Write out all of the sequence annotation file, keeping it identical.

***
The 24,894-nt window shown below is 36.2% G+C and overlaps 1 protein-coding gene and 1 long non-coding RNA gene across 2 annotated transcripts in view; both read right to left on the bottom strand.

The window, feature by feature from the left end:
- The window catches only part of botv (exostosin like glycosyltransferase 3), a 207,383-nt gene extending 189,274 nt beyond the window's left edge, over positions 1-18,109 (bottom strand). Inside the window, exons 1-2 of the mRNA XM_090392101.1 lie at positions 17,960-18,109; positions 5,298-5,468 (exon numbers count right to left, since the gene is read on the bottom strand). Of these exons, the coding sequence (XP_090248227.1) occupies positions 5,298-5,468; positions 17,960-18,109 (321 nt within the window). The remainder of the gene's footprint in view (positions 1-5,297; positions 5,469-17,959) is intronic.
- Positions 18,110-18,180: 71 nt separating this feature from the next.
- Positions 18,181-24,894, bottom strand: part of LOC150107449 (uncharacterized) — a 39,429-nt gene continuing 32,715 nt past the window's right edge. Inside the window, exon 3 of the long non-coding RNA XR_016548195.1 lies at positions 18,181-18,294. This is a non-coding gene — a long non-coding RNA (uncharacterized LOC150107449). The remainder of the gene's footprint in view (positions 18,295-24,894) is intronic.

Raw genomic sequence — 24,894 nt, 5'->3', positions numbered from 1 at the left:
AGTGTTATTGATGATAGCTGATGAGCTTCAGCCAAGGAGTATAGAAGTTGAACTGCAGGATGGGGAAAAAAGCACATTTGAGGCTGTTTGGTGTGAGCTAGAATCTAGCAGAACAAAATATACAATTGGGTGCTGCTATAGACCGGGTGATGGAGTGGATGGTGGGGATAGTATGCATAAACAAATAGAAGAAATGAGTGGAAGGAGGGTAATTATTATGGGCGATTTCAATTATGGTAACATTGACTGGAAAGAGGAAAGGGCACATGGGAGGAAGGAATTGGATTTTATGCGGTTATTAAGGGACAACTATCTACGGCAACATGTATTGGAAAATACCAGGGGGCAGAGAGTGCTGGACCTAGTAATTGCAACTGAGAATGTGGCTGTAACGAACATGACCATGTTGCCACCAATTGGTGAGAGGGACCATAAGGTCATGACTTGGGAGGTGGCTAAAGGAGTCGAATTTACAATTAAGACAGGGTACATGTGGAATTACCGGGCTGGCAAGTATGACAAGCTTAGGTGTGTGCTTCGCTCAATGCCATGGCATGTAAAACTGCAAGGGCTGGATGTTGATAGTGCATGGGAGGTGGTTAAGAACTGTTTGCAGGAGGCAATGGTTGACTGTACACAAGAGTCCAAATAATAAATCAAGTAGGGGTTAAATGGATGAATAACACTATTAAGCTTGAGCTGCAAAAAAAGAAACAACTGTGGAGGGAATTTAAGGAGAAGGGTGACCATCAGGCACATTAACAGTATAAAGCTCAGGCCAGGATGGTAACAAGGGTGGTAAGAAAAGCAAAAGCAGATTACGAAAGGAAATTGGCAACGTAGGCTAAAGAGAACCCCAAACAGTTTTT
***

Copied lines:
The 24,894-nt window shown below is 36.2% G+C and overlaps 1 protein-coding gene and 1 long non-coding RNA gene across 2 annotated transcripts in view; both read right to left on the bottom strand.

The window, feature by feature from the left end:
- The window catches only part of botv (exostosin like glycosyltransferase 3), a 207,383-nt gene extending 189,274 nt beyond the window's left edge, over positions 1-18,109 (bottom strand). Inside the window, exons 1-2 of the mRNA XM_090392101.1 lie at positions 17,960-18,109; positions 5,298-5,468 (exon numbers count right to left, since the gene is read on the bottom strand). Of these exons, the coding sequence (XP_090248227.1) occupies positions 5,298-5,468; positions 17,960-18,109 (321 nt within the window). The remainder of the gene's footprint in view (positions 1-5,297; positions 5,469-17,959) is intronic.
- Positions 18,110-18,180: 71 nt separating this feature from the next.
- Positions 18,181-24,894, bottom strand: part of LOC150107449 (uncharacterized) — a 39,429-nt gene continuing 32,715 nt past the window's right edge. Inside the window, exon 3 of the long non-coding RNA XR_016548195.1 lies at positions 18,181-18,294. This is a non-coding gene — a long non-coding RNA (uncharacterized LOC150107449). The remainder of the gene's footprint in view (positions 18,295-24,894) is intronic.

Raw genomic sequence — 24,894 nt, 5'->3', positions numbered from 1 at the left:
AGTGTTATTGATGATAGCTGATGAGCTTCAGCCAAGGAGTATAGAAGTTGAACTGCAGGATGGGGAAAAAAGCACATTTGAGGCTGTTTGGTGTGAGCTAGAATCTAGCAGAACAAAATATACAATTGGGTGCTGCTATAGACCGGGTGATGGAGTGGATGGTGGGGATAGTATGCATAAACAAATAGAAGAAATGAGTGGAAGGAGGGTAATTATTATGGGCGATTTCAATTATGGTAACATTGACTGGAAAGAGGAAAGGGCACATGGGAGGAAGGAATTGGATTTTATGCGGTTATTAAGGGACAACTATCTACGGCAACATGTATTGGAAAATACCAGGGGGCAGAGAGTGCTGGACCTAGTAATTGCAACTGAGAATGTGGCTGTAACGAACATGACCATGTTGCCACCAATTGGTGAGAGGGACCATAAGGTCATGACTTGGGAGGTGGCTAAAGGAGTCGAATTTACAATTAAGACAGGGTACATGTGGAATTACCGGGCTGGCAAGTATGACAAGCTTAGGTGTGTGCTTCGCTCAATGCCATGGCATGTAAAACTGCAAGGGCTGGATGTTGATAGTGCATGGGAGGTGGTTAAGAACTGTTTGCAGGAGGCAATGGTTGACTGTACACAAGAGTCCAAATAATAAATCAAGTAGGGGTTAAATGGATGAATAACACTATTAAGCTTGAGCTGCAAAAAAAGAAACAACTGTGGAGGGAATTTAAGGAGAAGGGTGACCATCAGGCACATTAACAGTATAAAGCTCAGGCCAGGATGGTAACAAGGGTGGTAAGAAAAGCAAAAGCAGATTACGAAAGGAAATTGGCAACGTAGGCTAAAGAGAACCCCAAACAGTTTTT